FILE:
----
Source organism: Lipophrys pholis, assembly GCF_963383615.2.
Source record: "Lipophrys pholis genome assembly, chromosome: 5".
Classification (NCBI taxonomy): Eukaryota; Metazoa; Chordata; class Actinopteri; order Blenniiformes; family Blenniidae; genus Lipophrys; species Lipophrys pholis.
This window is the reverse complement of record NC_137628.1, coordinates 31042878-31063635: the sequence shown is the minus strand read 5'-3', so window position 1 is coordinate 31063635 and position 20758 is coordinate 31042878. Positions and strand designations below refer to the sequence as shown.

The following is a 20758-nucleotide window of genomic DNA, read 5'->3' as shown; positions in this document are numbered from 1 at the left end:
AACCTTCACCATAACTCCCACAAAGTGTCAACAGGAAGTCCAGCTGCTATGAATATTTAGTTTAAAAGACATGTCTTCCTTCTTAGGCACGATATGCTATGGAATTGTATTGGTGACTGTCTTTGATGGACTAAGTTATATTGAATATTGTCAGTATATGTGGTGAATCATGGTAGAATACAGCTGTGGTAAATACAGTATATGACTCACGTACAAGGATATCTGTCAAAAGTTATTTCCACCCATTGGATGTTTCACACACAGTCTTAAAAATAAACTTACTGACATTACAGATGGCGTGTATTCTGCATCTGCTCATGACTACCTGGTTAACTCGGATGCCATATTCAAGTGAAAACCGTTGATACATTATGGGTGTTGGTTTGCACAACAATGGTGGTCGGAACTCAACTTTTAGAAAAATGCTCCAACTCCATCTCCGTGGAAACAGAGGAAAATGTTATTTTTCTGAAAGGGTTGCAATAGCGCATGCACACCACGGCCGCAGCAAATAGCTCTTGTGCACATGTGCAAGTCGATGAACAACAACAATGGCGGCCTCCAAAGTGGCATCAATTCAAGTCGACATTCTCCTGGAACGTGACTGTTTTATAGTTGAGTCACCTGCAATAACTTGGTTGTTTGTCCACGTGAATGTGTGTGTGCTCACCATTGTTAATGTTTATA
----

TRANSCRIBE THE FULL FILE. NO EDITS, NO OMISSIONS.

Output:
Source organism: Lipophrys pholis, assembly GCF_963383615.2.
Source record: "Lipophrys pholis genome assembly, chromosome: 5".
Classification (NCBI taxonomy): Eukaryota; Metazoa; Chordata; class Actinopteri; order Blenniiformes; family Blenniidae; genus Lipophrys; species Lipophrys pholis.
This window is the reverse complement of record NC_137628.1, coordinates 31042878-31063635: the sequence shown is the minus strand read 5'-3', so window position 1 is coordinate 31063635 and position 20758 is coordinate 31042878. Positions and strand designations below refer to the sequence as shown.

The following is a 20758-nucleotide window of genomic DNA, read 5'->3' as shown; positions in this document are numbered from 1 at the left end:
AACCTTCACCATAACTCCCACAAAGTGTCAACAGGAAGTCCAGCTGCTATGAATATTTAGTTTAAAAGACATGTCTTCCTTCTTAGGCACGATATGCTATGGAATTGTATTGGTGACTGTCTTTGATGGACTAAGTTATATTGAATATTGTCAGTATATGTGGTGAATCATGGTAGAATACAGCTGTGGTAAATACAGTATATGACTCACGTACAAGGATATCTGTCAAAAGTTATTTCCACCCATTGGATGTTTCACACACAGTCTTAAAAATAAACTTACTGACATTACAGATGGCGTGTATTCTGCATCTGCTCATGACTACCTGGTTAACTCGGATGCCATATTCAAGTGAAAACCGTTGATACATTATGGGTGTTGGTTTGCACAACAATGGTGGTCGGAACTCAACTTTTAGAAAAATGCTCCAACTCCATCTCCGTGGAAACAGAGGAAAATGTTATTTTTCTGAAAGGGTTGCAATAGCGCATGCACACCACGGCCGCAGCAAATAGCTCTTGTGCACATGTGCAAGTCGATGAACAACAACAATGGCGGCCTCCAAAGTGGCATCAATTCAAGTCGACATTCTCCTGGAACGTGACTGTTTTATAGTTGAGTCACCTGCAATAACTTGGTTGTTTGTCCACGTGAATGTGTGTGTGCTCACCATTGTTAATGTTTATA